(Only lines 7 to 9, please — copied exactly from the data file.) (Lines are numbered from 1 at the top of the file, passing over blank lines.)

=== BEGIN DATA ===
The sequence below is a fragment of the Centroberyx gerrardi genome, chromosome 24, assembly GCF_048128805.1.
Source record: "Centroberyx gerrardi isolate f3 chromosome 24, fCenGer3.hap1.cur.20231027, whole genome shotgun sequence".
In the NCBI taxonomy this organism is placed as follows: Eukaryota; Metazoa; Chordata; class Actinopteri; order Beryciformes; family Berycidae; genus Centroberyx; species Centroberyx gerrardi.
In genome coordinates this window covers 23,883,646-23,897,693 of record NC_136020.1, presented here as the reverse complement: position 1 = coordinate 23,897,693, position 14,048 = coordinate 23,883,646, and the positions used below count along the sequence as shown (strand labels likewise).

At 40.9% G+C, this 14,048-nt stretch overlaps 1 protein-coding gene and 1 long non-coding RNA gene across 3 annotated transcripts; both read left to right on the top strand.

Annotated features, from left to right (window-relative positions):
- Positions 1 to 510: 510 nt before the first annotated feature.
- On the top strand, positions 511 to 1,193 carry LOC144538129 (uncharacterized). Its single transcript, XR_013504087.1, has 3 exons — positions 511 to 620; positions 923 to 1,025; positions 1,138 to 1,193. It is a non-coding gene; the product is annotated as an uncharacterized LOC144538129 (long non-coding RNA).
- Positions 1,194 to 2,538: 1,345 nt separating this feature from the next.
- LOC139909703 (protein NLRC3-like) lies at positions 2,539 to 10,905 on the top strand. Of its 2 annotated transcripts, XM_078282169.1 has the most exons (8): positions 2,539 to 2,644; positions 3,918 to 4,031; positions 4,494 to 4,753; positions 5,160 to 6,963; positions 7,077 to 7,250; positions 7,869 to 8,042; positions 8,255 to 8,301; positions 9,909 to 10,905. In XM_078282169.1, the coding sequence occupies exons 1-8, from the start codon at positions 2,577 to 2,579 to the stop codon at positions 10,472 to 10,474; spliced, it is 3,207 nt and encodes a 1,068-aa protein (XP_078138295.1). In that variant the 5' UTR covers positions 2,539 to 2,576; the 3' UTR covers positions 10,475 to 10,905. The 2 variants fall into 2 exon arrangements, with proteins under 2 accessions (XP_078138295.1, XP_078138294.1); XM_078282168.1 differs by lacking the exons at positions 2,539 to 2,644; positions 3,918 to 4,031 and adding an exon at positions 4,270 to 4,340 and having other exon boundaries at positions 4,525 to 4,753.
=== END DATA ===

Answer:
- Positions 1 to 510: 510 nt before the first annotated feature.
- On the top strand, positions 511 to 1,193 carry LOC144538129 (uncharacterized). Its single transcript, XR_013504087.1, has 3 exons — positions 511 to 620; positions 923 to 1,025; positions 1,138 to 1,193. It is a non-coding gene; the product is annotated as an uncharacterized LOC144538129 (long non-coding RNA).
- Positions 1,194 to 2,538: 1,345 nt separating this feature from the next.